John Keiger

What a Le Pen win would mean for Brussels

What a Le Pen win would mean for Brussels
(Photo by EMMANUEL DUNAND/AFP via Getty Images)
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A Marine Le Pen victory in a year's time can no longer be ruled out. Other than opinion polls regularly pointing to her place in the second round as a certainty, a few, such as Harris Interactive on 7 March, put her on the cusp of winning the second round with 47 per cent to Macron’s 53 per cent — a dramatic improvement on her 2017 score of 34 to Macron’s 66. 

The traditional republican front against the radical right is crumbling and the stigma of voting Le Pen is diminishing. More of the electorate are coming round to the Rassemblement National’s views on national sovereignty, immigration, crime and security, and — with Brussels’s shambolic management of the pandemic — on the EU itself. Whether Marine wins in 2022 or not, the world’s leading powers will, or should, be gaming the scenarios. And the international organisation with the most to lose is the EU. The RN abandoned Frexit after the last presidential race but the party remains deeply Eurosceptic. It became France’s largest party in the 2019 European elections on a manifesto entitled: 'For a Europe of nations and peoples'. So what would be the state of relations between Marine Le Pen's France and the EU?

One must preface any Le Pen victory with two remarks. First, her triumph can only be effective if bolstered by a majority in the parliamentary elections that normally follow in June. The number of RN MPs elected will determine how radical the new President’s reforms can be. Despite Marine Le Pen garnering nearly 11 million votes in the 2017 presidential race, the two-round June legislatives gave her party a mere seven députés. But let’s say for practical purposes the RN gets a clear parliamentary majority.

Second, some French civil servants may resign out of principle. The stigma of those who slipped from the Third Republic into Vichy casts a long shadow, no matter how different the scenario. But given the French already operate a semi-‘spoils system’ on changes of governing majority, this will provoke little turmoil, particularly as Marine will wish to discard some mandarins whose views are not compliant.

Relations between a Marine Le Pen France and Brussels will be severely shaken on process and policy. The traditional cosy French relationship with Brussels, fostered by shared educational backgrounds in those Europhile nurseries of the French mandarin class, Sciences Po and the ENA, will be impaired. The RN will struggle to staff its ministries with like-minded highly competent civil servants able to counter Brussels's bureaucratic politics, let alone change policies.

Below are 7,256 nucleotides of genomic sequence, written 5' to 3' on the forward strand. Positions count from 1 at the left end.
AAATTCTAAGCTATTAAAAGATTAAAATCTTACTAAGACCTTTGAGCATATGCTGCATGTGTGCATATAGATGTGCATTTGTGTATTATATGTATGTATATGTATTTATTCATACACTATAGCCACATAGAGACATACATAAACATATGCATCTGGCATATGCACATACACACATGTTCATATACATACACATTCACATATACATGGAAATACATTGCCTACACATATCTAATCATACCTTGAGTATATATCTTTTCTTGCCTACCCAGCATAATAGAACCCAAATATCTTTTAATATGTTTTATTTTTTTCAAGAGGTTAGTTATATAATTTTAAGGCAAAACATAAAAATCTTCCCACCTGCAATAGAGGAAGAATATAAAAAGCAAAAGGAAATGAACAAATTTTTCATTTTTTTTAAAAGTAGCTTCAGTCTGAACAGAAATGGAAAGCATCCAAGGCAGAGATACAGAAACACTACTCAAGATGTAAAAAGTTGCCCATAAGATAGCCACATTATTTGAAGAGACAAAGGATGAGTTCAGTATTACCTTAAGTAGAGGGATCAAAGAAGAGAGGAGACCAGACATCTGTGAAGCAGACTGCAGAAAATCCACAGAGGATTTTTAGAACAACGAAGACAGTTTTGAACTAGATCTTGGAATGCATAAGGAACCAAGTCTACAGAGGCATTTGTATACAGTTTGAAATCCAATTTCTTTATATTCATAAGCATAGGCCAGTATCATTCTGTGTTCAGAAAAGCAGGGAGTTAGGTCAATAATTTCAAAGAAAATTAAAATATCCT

Doubtless, the new French administration will cry foul and incriminate France’s europhile deep state, but process will also be leadened from the Brussels end. If, as Jacques Delors predicted, 80 per cent of French laws originate in Brussels, eurocrats will have ample opportunity to grind policy change to a minimum before resorting to the European Court of Justice. A cold war between France and the Berlaymont will make Brexit seem amicable.

Then there is the question of how member states will react to this newly led France. EU fault lines will deepen. Marine Le Pen will find support from the likes of Poland, Hungary, Austria, but considerable opposition from Germany and the liberal states. The Franco-German motor of deeper integration will seize up.

But it is on policy that open warfare will be fought. The RN’s 76-page ‘Manifesto for the European Alliance of Nations’ calls for a radical overhaul of EU institutions, including the bombshell abolition of the European Commission. Then there is the prioritisation of national rights over European legislation, reform of immigration, the Schengen system of open borders and the devolution of common agricultural policy to nation states. While still viewing the euro as a ‘millstone’, Marine Le Pen declared in January 2019 that abandoning the euro was ‘no longer a priority’. Nevertheless the RN calls for increased national central bank powers, notably to control national debt, rather than the arbitrary EU ratio of 60 per cent debt to GDP.

In the event of a Marine Le Pen victory, Brussels may regret the RN's abandonment of Frexit. The prospect of a hostile France constantly at loggerheads with Brussels would be a ruinous blow to the EU rendering Brexit almost quaint.